I mean, we can’t stop that. Rob, you could go crazy and become a terrorist. You’re already here. We can’t fix this problem by locking the borders down. So that goes back to what you were saying which is, America’s based on all these cultures and everything coming together and everything. That’s how the world works. We can’t make things better if we don’t have all the talent here, including … That’s what the issue is. We’ve got talent here, but our talent is more expensive and then we’ve got other areas of the world that have expertise in certain areas and we want to bring them here to make ourselves smarter. So it’s just a lot of things. I don’t think there’s a solution.
Robert: As a company, I think, to hedge your bet, you have to be thinking about: How do I manage these people remotely? A lot of people are already doing that through tools we’ve talked about like Slack and things like that where you don’t have to be necessarily in the U.S. to work and then you can also look at opening up offices outside the U.S. as well to kind of hedge your bets if you can’t get the talent into the U.S. I mean, I know a lot of big companies are doing that, but even as a small company, maybe you can set up a remote location managed by someone, a senior developer or something if you’re a software shop or … You know, kind of manage that. So you can think about that to kind of hedge your bets if you’re working with people in these countries and you want to continue and employ them.
Scott: I think really what it is, is right now, those specific countries, those seven countries … Yeah, seven countries that we mentioned, right now, they can’t come in the country. So if you’re affected by that somehow, do what Rob just suggested. Set up Slack, set up different mechanisms, have video conferences, make everything work except for the in-person stuff. We do that everyday. It’s not a big deal. You just have to get used to the process and make it work for you. Then what does it mean going down the line? Nobody knows yet. We don’t know what this policy’s going to look like and it may be completely temporary and then go away or it might be more rigid. We don’t know, but as you said, we live in a world where we can work remotely and we’ve got lots and lots of utilities to do that so [crosstalk 00:10:08].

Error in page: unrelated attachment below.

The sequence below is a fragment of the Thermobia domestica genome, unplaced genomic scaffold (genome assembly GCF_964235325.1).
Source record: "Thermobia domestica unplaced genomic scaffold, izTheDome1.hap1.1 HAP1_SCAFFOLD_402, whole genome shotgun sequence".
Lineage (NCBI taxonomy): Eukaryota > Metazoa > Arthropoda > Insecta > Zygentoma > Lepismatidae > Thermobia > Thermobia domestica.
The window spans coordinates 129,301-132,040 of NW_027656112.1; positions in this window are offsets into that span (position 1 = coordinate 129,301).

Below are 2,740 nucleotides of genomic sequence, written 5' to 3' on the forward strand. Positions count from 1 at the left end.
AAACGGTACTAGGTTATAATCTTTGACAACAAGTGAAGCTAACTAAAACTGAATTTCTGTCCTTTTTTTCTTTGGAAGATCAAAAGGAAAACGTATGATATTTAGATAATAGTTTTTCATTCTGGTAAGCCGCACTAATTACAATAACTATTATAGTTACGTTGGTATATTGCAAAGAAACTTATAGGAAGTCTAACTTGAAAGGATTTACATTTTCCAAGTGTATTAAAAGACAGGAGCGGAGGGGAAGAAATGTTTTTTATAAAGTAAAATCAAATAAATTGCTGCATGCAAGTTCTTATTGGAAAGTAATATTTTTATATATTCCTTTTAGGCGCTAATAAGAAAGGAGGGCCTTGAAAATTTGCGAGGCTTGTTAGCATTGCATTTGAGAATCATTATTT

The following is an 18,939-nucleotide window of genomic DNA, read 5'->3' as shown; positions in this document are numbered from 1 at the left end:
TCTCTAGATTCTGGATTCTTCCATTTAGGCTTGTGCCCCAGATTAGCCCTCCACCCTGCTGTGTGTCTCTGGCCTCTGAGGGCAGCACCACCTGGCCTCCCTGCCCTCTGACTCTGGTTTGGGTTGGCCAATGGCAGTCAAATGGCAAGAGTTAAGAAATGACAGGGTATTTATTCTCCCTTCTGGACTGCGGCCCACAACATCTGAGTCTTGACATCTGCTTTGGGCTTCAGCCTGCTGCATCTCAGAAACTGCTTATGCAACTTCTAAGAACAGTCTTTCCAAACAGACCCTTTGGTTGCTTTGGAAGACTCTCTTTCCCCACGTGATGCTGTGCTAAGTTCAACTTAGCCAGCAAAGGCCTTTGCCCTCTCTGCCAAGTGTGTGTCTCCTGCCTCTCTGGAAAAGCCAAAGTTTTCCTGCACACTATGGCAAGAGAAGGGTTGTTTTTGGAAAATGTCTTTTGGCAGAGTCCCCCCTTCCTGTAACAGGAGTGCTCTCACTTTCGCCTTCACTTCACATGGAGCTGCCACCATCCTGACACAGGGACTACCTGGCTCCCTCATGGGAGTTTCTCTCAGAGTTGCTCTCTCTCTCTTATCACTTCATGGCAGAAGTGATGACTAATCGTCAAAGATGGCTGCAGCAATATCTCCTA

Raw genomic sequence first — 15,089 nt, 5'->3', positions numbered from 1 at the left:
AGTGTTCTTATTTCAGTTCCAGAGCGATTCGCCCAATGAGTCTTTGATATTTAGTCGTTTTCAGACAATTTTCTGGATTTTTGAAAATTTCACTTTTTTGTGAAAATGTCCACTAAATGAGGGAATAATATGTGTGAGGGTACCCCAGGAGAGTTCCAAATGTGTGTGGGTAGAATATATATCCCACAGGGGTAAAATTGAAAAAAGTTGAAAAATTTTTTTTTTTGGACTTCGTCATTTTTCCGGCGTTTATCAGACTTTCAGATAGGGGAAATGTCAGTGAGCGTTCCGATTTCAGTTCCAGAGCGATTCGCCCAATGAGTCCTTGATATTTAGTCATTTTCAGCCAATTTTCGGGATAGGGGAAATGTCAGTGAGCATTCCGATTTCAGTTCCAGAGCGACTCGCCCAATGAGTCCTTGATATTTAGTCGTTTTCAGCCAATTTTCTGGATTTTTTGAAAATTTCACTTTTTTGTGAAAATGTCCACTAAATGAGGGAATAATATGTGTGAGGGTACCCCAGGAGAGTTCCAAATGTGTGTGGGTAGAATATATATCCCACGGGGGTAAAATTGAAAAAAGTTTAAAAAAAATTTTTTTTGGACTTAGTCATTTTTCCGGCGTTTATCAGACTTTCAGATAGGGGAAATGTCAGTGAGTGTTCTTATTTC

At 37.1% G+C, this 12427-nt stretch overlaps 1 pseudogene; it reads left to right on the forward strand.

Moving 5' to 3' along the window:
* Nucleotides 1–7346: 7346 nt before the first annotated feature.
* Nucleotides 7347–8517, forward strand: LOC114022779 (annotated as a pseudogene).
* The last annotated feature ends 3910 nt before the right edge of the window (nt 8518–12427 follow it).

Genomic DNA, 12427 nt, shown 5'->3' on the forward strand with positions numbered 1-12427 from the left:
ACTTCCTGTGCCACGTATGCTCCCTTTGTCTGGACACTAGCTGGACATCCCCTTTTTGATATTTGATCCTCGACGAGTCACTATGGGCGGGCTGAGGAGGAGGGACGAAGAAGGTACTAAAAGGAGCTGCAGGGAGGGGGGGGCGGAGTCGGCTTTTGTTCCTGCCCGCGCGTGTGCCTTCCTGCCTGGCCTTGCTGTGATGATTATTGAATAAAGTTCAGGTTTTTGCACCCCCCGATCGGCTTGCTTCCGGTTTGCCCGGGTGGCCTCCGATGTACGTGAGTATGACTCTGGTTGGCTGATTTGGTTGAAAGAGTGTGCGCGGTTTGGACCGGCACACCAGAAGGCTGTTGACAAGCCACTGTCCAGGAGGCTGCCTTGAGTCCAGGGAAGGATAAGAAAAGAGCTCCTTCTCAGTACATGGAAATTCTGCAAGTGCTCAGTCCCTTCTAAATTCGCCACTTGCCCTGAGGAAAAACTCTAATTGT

Robert: I don’t think it should scare you away from employing people around the world because there’s just too much good talent to ignore and to just say, “Okay, I’m only going to hire U.S. based workers,” or whatnot. I mean, I think the talent is never … The growth of businesses globally is not going to go away because I’ve seen even for myself as a small business that I’m able to hire these people. So that’s just going to grow, I feel like.
Scott: Yeah, I mean, look at us. We’re in different time zones. We’re not in the same place. We do this podcast and it just works. It’s no different. Make your business work the same way. You have different hiccups and-
Robert: Technology enables all these different kinds of things so utilize that to help grow your business.
Scott: Yeah, exactly. I think it means nothing right now. You just have to think outside the box.
Scott: Don’t feed into the panic. The media is horrible.
Robert: Don’t feed the fake news stories on Twitter, please.
Scott: That’s right.
Robert: All right, see you next week. Thanks for listening to this episode of the Stretch Goals Podcast. You can access the show notes for this episode and listen to other episodes by heading over to stretchgoals.fm.
Robert Dickerson is the Founder and CEO of Mapout a mobile learning platform that uses video courses to educate customers and train employees. He helps companies develop and launch their products.
Scott Davis is the Founder and CEO of MobX, a mobile development software agency. He has 20 years of experience developing software for Government, Finance, Sports and the Telecommunications industry.